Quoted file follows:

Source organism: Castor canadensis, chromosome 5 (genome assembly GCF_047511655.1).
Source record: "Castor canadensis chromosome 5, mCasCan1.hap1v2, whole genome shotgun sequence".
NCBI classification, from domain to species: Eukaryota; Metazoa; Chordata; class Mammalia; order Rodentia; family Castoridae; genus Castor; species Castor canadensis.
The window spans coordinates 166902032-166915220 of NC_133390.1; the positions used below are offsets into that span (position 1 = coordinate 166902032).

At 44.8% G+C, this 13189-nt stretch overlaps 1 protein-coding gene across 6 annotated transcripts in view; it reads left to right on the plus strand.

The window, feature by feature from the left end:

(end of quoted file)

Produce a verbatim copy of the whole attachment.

Source organism: Castor canadensis, chromosome 5 (genome assembly GCF_047511655.1).
Source record: "Castor canadensis chromosome 5, mCasCan1.hap1v2, whole genome shotgun sequence".
NCBI classification, from domain to species: Eukaryota; Metazoa; Chordata; class Mammalia; order Rodentia; family Castoridae; genus Castor; species Castor canadensis.
The window spans coordinates 166902032-166915220 of NC_133390.1; the positions used below are offsets into that span (position 1 = coordinate 166902032).

At 44.8% G+C, this 13189-nt stretch overlaps 1 protein-coding gene across 6 annotated transcripts in view; it reads left to right on the plus strand.

The window, feature by feature from the left end: